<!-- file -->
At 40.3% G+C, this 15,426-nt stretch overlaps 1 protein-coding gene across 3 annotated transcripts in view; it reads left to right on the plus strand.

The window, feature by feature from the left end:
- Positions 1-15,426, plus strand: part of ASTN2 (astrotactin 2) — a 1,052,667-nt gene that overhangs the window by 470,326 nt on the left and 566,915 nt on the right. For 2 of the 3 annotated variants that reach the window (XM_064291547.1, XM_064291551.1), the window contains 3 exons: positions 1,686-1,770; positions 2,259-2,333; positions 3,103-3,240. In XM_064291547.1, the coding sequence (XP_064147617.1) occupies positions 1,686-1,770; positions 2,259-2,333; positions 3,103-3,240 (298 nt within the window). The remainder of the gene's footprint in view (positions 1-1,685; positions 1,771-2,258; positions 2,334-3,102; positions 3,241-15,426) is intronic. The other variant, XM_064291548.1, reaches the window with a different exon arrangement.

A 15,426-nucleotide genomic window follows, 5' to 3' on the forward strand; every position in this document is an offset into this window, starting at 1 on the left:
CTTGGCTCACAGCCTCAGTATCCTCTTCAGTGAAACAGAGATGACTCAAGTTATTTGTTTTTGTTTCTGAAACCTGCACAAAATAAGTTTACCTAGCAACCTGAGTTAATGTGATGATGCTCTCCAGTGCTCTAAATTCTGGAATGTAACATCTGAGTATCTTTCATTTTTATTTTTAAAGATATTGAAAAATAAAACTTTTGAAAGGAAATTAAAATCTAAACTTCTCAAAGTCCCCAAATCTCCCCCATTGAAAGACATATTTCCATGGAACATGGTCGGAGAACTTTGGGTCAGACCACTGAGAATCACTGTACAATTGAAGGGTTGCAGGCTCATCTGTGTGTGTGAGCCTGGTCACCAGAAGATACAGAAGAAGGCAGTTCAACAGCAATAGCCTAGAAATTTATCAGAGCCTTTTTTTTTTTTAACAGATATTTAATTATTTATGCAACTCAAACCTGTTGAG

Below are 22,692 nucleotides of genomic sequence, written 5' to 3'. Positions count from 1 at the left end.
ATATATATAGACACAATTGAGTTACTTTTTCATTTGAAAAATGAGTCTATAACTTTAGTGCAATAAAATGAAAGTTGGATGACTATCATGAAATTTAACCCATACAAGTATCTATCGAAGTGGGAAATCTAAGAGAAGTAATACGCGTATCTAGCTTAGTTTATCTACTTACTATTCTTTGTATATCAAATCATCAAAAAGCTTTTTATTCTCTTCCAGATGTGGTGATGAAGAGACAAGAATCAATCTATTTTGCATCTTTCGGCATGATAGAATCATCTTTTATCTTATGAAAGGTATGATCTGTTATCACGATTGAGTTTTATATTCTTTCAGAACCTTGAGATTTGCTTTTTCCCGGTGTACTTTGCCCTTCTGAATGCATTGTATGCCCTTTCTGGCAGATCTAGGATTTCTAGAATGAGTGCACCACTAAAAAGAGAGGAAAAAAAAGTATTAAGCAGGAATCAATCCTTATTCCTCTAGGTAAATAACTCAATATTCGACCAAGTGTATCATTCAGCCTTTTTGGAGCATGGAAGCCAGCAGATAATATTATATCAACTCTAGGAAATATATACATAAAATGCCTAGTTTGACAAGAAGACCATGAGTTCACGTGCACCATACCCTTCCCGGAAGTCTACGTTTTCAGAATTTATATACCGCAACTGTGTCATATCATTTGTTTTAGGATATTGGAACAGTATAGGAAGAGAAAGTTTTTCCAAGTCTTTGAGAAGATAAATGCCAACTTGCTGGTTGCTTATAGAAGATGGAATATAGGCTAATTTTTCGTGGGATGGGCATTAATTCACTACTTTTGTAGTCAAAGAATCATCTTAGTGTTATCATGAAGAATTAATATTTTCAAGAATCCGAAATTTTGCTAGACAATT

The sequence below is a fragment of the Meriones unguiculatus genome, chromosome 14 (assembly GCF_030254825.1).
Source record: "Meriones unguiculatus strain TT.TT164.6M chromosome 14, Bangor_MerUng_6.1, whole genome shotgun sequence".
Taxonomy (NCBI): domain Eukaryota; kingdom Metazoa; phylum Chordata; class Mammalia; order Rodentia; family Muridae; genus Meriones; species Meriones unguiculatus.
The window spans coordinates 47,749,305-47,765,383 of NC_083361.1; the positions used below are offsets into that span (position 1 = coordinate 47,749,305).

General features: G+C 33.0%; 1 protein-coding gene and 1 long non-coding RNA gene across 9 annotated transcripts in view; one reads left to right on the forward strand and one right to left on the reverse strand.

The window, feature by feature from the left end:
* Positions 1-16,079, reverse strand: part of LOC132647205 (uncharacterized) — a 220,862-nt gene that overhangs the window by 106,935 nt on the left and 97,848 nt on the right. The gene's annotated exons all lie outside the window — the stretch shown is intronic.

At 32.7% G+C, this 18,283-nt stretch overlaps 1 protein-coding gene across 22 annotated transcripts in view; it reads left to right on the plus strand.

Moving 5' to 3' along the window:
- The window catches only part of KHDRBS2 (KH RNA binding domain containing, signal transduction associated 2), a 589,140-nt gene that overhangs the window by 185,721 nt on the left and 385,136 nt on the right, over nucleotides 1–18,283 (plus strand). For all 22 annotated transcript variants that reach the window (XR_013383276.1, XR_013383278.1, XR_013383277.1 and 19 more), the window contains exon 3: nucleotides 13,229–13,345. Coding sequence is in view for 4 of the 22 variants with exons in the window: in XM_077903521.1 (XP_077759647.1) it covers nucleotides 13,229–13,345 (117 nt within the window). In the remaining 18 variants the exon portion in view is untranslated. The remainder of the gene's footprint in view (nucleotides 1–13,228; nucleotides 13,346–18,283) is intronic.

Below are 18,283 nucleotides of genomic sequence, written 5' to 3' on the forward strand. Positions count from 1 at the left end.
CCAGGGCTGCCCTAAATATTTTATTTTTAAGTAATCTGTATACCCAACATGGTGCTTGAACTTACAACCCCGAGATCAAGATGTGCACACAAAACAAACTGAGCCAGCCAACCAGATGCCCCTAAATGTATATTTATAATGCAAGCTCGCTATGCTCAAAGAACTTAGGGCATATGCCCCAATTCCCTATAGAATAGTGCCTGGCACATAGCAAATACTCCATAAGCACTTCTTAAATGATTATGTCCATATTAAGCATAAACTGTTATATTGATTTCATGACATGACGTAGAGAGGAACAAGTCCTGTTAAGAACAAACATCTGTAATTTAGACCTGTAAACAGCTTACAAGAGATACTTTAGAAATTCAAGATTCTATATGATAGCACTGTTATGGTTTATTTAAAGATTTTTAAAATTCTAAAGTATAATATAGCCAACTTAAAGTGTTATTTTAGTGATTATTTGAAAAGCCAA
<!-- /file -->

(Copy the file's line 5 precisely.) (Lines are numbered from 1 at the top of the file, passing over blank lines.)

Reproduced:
CTTGGCTCACAGCCTCAGTATCCTCTTCAGTGAAACAGAGATGACTCAAGTTATTTGTTTTTGTTTCTGAAACCTGCACAAAATAAGTTTACCTAGCAACCTGAGTTAATGTGATGATGCTCTCCAGTGCTCTAAATTCTGGAATGTAACATCTGAGTATCTTTCATTTTTATTTTTAAAGATATTGAAAAATAAAACTTTTGAAAGGAAATTAAAATCTAAACTTCTCAAAGTCCCCAAATCTCCCCCATTGAAAGACATATTTCCATGGAACATGGTCGGAGAACTTTGGGTCAGACCACTGAGAATCACTGTACAATTGAAGGGTTGCAGGCTCATCTGTGTGTGTGAGCCTGGTCACCAGAAGATACAGAAGAAGGCAGTTCAACAGCAATAGCCTAGAAATTTATCAGAGCCTTTTTTTTTTTTAACAGATATTTAATTATTTATGCAACTCAAACCTGTTGAG